The Book of Worship for Church and Home (1945)   12 comments

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Above:  Methodist Church, Streator, Illinois, Circa 1900

Image Source = Library of Congress

Reproduction Number = LC-D4-13897

In 2013 the congregation bears the name “First United Methodist Church of Streator” and has a different yet still graceful structure.

(http://www.igrc.org/churches/detail/755)

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Last Summer I began to write reviews of current worship books for denominations.  Among those reviews was one of The United Methodist Book of Worship (1992). Now, with this post, I commence a series of reviews of superceded worship books.

Cyclopedia of Methodism (Fifth Revised Edition), edited by Bishop Matthew Simpson and published in 1882, contains an article on John Wesley’s Sunday Service, an abridgment of The Book of Common Prayer (1662) of The Church of England.   The article (on page 842) concludes:

The general feeling of the American people was averse to these forms and ceremonies which were being used in the English Church, and especially to the wearing of gowns and bands, and the liturgical services.  In addition to this, many of the congregations were gathered in sparsely-settled sections of the country, where the people had no books, and where the long travels of the minister prevented his being able to supply them.

Yet much of U.S. Methodism became more formal–genteel even–in the late 1800s and early 1900s.  Thus a widespread acceptance of more structured worship emerged.  The Methodist Episcopal Church (1784-1939) and the Methodist Episcopal Church, South (1845-1939), each having reprinted Wesley’s Sunday Service and increasingly elaborate orders of worship, produced jointly The Methodist Hymnal (1905), the first U.S. Methodist hymnal to feature a psalter structured for responsive readings.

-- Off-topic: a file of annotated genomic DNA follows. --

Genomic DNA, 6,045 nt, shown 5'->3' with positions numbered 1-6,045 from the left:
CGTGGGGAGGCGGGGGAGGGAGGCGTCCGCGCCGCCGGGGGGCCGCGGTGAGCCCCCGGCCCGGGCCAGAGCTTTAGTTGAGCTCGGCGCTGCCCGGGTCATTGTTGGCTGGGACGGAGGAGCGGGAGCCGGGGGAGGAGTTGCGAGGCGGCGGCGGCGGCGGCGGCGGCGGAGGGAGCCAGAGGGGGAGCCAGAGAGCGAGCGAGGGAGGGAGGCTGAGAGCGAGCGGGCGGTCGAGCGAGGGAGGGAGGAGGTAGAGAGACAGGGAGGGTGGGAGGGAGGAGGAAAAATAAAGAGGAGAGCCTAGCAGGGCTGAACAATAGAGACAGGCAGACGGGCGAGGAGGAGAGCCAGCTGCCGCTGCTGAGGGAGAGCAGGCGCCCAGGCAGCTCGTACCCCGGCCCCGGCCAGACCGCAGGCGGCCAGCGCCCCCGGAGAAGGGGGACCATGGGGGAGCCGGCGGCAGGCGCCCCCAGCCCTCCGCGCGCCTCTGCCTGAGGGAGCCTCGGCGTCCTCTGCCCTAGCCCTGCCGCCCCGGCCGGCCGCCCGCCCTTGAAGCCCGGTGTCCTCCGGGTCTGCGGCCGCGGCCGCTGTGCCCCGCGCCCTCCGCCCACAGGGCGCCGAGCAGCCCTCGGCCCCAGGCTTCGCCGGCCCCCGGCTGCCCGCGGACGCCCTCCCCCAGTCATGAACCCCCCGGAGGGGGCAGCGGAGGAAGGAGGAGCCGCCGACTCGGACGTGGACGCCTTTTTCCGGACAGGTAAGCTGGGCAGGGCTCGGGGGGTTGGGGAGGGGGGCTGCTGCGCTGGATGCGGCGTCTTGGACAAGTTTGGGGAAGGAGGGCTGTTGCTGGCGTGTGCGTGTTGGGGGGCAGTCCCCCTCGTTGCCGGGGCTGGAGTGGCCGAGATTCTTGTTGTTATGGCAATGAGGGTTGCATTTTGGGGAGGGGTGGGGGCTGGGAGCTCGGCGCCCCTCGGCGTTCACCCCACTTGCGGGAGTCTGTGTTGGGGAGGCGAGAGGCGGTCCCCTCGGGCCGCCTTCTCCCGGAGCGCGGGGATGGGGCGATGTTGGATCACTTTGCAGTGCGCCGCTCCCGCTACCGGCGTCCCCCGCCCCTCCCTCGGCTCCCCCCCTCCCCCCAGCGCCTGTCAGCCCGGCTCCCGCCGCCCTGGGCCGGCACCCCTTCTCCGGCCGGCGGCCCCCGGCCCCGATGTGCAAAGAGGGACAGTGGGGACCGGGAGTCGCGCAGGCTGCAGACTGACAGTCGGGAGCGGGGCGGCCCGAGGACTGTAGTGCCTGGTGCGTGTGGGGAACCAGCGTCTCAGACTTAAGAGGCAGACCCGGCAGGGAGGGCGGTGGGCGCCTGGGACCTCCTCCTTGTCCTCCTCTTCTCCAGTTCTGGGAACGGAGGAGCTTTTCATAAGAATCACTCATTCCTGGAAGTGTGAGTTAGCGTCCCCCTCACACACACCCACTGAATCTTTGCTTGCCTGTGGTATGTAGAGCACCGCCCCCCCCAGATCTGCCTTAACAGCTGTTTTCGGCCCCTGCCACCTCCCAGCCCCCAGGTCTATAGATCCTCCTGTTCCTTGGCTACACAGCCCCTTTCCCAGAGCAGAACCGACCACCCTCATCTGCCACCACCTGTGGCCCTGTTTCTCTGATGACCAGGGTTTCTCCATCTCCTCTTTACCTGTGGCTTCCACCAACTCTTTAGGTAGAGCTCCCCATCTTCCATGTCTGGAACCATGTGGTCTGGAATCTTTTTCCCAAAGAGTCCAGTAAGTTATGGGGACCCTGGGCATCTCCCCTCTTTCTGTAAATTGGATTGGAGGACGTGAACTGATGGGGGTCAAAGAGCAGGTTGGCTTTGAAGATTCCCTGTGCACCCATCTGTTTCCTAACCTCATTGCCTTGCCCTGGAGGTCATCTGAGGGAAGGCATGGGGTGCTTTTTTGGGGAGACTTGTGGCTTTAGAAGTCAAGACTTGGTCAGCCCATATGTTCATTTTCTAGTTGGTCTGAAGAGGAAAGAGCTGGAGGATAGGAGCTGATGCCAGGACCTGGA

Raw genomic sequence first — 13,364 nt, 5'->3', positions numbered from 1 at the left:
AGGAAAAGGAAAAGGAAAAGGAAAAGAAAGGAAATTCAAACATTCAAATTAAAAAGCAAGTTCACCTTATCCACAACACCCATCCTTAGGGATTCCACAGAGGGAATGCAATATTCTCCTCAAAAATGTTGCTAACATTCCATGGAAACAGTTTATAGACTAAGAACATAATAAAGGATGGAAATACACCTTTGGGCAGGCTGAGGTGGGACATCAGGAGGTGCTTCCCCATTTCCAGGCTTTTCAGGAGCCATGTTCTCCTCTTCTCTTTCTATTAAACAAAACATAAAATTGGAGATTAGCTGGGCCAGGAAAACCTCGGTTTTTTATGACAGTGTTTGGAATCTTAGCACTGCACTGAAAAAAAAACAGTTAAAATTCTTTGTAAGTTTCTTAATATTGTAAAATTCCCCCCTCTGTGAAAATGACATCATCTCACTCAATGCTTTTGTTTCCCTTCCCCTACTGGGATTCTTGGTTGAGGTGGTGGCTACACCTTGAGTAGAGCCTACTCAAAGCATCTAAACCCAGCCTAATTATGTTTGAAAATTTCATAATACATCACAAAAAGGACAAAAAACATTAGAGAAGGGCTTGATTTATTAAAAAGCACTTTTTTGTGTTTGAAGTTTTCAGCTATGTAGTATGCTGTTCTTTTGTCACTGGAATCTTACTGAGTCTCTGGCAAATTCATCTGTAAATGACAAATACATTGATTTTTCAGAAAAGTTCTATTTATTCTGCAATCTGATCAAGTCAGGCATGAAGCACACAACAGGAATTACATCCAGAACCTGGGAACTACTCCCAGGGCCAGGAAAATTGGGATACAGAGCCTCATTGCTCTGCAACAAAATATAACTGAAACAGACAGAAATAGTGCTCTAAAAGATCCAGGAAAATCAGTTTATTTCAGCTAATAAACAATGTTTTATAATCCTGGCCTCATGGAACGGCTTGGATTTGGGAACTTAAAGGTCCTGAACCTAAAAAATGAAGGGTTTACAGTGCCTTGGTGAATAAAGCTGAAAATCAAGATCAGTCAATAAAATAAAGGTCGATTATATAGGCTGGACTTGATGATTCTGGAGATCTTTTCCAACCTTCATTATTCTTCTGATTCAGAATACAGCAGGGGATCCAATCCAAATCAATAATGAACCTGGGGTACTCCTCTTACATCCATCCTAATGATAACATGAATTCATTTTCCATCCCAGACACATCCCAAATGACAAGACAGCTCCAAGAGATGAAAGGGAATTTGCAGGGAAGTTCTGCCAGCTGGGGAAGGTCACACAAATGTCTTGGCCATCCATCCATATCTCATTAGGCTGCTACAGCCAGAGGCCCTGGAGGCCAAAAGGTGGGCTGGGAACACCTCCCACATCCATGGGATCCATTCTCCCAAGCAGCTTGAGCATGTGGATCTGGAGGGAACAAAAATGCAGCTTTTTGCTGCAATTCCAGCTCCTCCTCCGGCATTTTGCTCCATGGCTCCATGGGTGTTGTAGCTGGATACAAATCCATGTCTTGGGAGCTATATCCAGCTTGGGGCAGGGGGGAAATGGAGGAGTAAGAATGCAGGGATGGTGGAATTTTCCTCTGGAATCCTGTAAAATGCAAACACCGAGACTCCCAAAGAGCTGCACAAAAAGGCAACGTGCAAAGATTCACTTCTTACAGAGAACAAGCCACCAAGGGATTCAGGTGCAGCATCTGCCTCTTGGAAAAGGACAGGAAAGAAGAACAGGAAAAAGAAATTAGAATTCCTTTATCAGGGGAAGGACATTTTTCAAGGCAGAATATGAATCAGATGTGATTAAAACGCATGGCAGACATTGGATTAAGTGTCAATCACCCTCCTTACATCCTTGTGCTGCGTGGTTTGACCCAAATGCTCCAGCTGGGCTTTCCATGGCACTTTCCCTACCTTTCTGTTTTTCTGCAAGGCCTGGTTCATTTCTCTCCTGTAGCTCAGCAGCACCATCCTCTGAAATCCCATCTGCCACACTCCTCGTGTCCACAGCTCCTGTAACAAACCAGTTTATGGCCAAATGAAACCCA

Enough support for even more formal worship existed in 1940, when the General Conference of the reunited Methodist Church (1939-1968) approved the creation of the Commission on Ritual and Orders of Worship, mandated to provide liturgies which would

draw upon richer and wider sources than those that have been available up to the present time.

Four years later the General Conference approved the first Book of Worship for Church and Home (BOW), published in 1945.

The focus of the 1945 BOW is daily devotion, for much opposition to any Prayer Book remained widespread, hence the redundant disclaimer on the title page:

FOR VOLUNTARY AND OPTIONAL USE.

Nevertheless, the book provides orders of worship for the Morning (three of them), the Evening (three of them), and the Morning or the Evening (four of them), as well as major festivals and seasons in the Church Year:  Advent, Christmas Sunday, Lent, Good Friday, Easter Day, Pentecost, et cetera.  There are also services for other occasions, such as Kingdomtide (since absorbed into Ordinary Time), agricultural observances, Thanksgiving Day, and an ecumenical service.

The 1945 BOW includes many other features, such as the extant Methodist Ritual, hence rites baptism, confirmation, marriage, and burial services, plus a variety of truly occasional rites, such as the dedication of a home or a cornerstone.  The extensive collection of prayers and graces draws upon a variety of sources, including the 1906 and 1932 editions of the U.S. Presbyterian Book of Common Worship and the Episcopal Book of Common Prayer (1928).  There is also a section of Daily Readings and Prayers for a Month (pages 286-323).

The 1945 BOW was a good start, but I find it uncomfortable to use.  The volume was not meant for me, an Episcopalian accustomed to more elaborate rites, so the 1945 BOW seems deficient according to my sensibilities.  And I, as one born late in the twentieth century and used to contemporary language in worship, dislike using the archaic language in which the book is written.

In 2013 The United Methodist Church is on the third book (The United Methodist Book of Worship, 1992).  That volume, like its 1945 predecessor, seems to have made no great impact on United Methodism, for most United Methodists do not even know that it exists.

KENNETH RANDOLPH TAYLOR

MAY 30, 2013 COMMON ERA

THE FEAST OF SAINT EUSEBIUS OF CAESAREA, HISTORIAN AND ROMAN CATHOLIC BISHOP

THE FEAST OF APOLO KIVEBULAYA, ANGLICAN EVANGELIST

THE FEAST OF JOACHIM NEANDER, GERMAN REFORMED MINISTER AND HYMN WRITER

THE FEAST OF JOSEPHINE BUTLER, WORKER AMONG WOMEN

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